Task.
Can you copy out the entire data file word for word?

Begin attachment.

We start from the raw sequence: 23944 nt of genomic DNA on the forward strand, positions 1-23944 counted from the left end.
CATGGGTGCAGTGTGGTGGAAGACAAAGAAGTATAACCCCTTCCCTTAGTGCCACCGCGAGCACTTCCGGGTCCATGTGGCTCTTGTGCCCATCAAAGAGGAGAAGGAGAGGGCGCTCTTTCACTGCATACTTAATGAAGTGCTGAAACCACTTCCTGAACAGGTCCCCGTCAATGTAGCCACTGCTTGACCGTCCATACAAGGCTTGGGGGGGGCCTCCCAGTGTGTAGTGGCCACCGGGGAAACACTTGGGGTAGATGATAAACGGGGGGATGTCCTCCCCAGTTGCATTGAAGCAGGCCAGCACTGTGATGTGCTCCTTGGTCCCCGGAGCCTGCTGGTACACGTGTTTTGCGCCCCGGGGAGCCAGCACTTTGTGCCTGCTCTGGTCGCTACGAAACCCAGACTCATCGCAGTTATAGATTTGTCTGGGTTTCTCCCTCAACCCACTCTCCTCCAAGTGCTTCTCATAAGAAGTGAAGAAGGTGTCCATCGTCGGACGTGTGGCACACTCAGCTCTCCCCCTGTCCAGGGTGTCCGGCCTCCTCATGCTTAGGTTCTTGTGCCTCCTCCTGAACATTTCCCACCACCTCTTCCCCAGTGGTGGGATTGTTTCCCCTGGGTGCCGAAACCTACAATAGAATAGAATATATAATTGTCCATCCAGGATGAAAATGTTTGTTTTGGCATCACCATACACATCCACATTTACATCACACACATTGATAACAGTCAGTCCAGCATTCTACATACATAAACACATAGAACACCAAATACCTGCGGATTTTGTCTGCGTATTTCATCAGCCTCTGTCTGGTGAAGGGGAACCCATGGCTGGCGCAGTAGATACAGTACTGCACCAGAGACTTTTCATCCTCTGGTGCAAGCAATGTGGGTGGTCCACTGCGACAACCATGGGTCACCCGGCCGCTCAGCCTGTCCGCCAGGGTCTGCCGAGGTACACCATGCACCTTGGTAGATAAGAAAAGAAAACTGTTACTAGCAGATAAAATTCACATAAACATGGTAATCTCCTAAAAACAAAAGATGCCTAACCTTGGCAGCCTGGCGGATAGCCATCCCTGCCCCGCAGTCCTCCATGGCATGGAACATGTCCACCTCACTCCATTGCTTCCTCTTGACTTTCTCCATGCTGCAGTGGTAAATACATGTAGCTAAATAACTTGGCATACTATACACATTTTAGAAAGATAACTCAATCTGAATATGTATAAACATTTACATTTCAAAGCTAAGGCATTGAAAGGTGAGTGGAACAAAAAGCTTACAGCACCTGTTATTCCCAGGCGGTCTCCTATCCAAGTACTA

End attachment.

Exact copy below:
We start from the raw sequence: 23944 nt of genomic DNA on the forward strand, positions 1-23944 counted from the left end.
CATGGGTGCAGTGTGGTGGAAGACAAAGAAGTATAACCCCTTCCCTTAGTGCCACCGCGAGCACTTCCGGGTCCATGTGGCTCTTGTGCCCATCAAAGAGGAGAAGGAGAGGGCGCTCTTTCACTGCATACTTAATGAAGTGCTGAAACCACTTCCTGAACAGGTCCCCGTCAATGTAGCCACTGCTTGACCGTCCATACAAGGCTTGGGGGGGGCCTCCCAGTGTGTAGTGGCCACCGGGGAAACACTTGGGGTAGATGATAAACGGGGGGATGTCCTCCCCAGTTGCATTGAAGCAGGCCAGCACTGTGATGTGCTCCTTGGTCCCCGGAGCCTGCTGGTACACGTGTTTTGCGCCCCGGGGAGCCAGCACTTTGTGCCTGCTCTGGTCGCTACGAAACCCAGACTCATCGCAGTTATAGATTTGTCTGGGTTTCTCCCTCAACCCACTCTCCTCCAAGTGCTTCTCATAAGAAGTGAAGAAGGTGTCCATCGTCGGACGTGTGGCACACTCAGCTCTCCCCCTGTCCAGGGTGTCCGGCCTCCTCATGCTTAGGTTCTTGTGCCTCCTCCTGAACATTTCCCACCACCTCTTCCCCAGTGGTGGGATTGTTTCCCCTGGGTGCCGAAACCTACAATAGAATAGAATATATAATTGTCCATCCAGGATGAAAATGTTTGTTTTGGCATCACCATACACATCCACATTTACATCACACACATTGATAACAGTCAGTCCAGCATTCTACATACATAAACACATAGAACACCAAATACCTGCGGATTTTGTCTGCGTATTTCATCAGCCTCTGTCTGGTGAAGGGGAACCCATGGCTGGCGCAGTAGATACAGTACTGCACCAGAGACTTTTCATCCTCTGGTGCAAGCAATGTGGGTGGTCCACTGCGACAACCATGGGTCACCCGGCCGCTCAGCCTGTCCGCCAGGGTCTGCCGAGGTACACCATGCACCTTGGTAGATAAGAAAAGAAAACTGTTACTAGCAGATAAAATTCACATAAACATGGTAATCTCCTAAAAACAAAAGATGCCTAACCTTGGCAGCCTGGCGGATAGCCATCCCTGCCCCGCAGTCCTCCATGGCATGGAACATGTCCACCTCACTCCATTGCTTCCTCTTGACTTTCTCCATGCTGCAGTGGTAAATACATGTAGCTAAATAACTTGGCATACTATACACATTTTAGAAAGATAACTCAATCTGAATATGTATAAACATTTACATTTCAAAGCTAAGGCATTGAAAGGTGAGTGGAACAAAAAGCTTACAGCACCTGTTATTCCCAGGCGGTCTCCTATCCAAGTACTA